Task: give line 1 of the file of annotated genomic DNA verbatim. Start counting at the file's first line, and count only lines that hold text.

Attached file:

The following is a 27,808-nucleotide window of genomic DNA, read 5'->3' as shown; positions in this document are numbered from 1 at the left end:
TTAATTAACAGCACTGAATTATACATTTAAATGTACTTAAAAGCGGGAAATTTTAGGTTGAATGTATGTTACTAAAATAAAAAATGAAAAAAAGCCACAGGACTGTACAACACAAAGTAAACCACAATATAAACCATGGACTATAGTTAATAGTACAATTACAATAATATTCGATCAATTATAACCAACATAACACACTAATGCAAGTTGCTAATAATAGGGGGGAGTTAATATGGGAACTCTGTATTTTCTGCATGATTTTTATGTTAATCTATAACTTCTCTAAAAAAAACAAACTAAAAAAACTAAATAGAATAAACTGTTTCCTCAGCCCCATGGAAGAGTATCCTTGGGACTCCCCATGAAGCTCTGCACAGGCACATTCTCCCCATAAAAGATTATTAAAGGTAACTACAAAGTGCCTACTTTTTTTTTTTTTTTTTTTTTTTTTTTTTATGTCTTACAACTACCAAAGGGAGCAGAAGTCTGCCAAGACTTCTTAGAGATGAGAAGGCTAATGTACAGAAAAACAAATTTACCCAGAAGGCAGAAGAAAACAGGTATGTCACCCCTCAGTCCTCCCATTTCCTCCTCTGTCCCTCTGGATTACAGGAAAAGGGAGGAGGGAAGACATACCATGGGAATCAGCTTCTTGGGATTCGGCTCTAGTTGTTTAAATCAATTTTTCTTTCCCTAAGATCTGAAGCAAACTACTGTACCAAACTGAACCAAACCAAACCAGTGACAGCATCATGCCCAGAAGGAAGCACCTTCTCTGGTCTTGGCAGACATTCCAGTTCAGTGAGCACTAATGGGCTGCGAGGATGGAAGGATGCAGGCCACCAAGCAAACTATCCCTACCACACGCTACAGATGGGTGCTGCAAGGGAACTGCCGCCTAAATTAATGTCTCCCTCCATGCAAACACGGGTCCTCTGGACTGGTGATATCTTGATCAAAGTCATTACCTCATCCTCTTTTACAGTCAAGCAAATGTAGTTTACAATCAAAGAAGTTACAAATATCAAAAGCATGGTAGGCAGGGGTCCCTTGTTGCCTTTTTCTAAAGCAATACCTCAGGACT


The following is a 27,808-nucleotide window of genomic DNA, read 5'->3' as shown; positions in this document are numbered from 1 at the left end: